* The hatred that Homer has for Ned Flanders makes no sense anymore due to how dynamics have shifted. At the beginning of the show, Homer's resentment of Flanders was out of pure jealousy. Flanders had the family Homer wished he had: a beautiful and caring wife, well behaved and loving kids, enough money to live very comfortably, and beloved by the town. And while Homer could be miserable, Flanders was always cheerful -- the origin of Flanders's religiosity was simply that, while Homer struggled to even stay awake in church, Flanders actively looked forward to it. [[ThisLoserIsYou The Simpsons were the dumpy, everyman family constantly beaten down by the world]], [[AlwaysSomeoneBetter and the Flanderses were the successful, perfect neighbors.]] But as the show went on, the Simpsons became less beaten down and soon most episodes were about how awesome their lives were. Money never seems to be an issue anymore, and the Flanderses have completely changed. Maude was killed off, Ned turned from the perfect neighbor into a nosy, crazily religious moralizer, and Rod and Todd turned from naive and good-behaved to creepily sheltered. It makes absolutely no sense for Homer to be jealous of him.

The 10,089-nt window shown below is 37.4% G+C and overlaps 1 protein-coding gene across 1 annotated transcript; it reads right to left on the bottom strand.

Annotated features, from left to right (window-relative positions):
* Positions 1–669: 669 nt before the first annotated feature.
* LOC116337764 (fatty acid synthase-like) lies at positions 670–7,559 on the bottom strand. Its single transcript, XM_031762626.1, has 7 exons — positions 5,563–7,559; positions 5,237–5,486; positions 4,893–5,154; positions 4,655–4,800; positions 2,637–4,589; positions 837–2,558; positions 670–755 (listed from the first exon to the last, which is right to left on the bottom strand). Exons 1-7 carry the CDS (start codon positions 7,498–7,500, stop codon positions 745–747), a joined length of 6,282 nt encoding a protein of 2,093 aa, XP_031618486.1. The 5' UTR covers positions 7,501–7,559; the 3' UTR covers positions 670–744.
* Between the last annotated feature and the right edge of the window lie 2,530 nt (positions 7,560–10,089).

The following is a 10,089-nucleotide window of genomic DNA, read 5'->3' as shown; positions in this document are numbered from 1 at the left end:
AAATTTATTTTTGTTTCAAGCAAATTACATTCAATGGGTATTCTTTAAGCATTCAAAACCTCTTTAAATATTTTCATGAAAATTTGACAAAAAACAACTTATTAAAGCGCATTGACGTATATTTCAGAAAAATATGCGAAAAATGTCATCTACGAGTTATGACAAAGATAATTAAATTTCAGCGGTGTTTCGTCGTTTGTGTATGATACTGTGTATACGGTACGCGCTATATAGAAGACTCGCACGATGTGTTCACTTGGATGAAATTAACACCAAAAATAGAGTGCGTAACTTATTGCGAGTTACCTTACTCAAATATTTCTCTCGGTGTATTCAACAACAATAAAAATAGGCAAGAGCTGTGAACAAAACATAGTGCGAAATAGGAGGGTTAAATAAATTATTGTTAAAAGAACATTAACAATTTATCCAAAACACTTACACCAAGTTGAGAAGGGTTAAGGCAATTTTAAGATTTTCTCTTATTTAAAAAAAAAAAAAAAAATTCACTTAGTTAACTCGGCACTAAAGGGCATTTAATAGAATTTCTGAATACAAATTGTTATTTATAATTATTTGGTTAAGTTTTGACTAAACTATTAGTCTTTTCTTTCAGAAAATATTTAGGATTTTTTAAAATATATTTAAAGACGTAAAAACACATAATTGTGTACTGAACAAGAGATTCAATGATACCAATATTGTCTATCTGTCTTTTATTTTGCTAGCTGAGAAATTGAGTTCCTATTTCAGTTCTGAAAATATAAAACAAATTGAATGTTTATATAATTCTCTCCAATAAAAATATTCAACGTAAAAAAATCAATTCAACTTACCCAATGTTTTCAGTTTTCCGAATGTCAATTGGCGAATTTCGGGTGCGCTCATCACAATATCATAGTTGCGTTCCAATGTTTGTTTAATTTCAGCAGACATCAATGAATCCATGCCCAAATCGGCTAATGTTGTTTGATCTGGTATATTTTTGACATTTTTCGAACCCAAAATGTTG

** Ned's {{Flanderization}} is an example of this in itself because it shows the writers forgetting the point behind a joke, namely that Ned was ''supposed'' to be a traditional sitcom dad compared to the subversion that Homer was, with his religiosity being another symbol of him as a "ideal" American father. Once that archetype had vanished from the American consciousness (if anything, the BumblingDad is now the norm and Ned is now the subversion), the Flanders family was left without any kind of role. Thus, the idea of them being obsessed with religion, despite the already ''having'' a character (Reverend Lovejoy) who was used to comment on religion since the early seasons.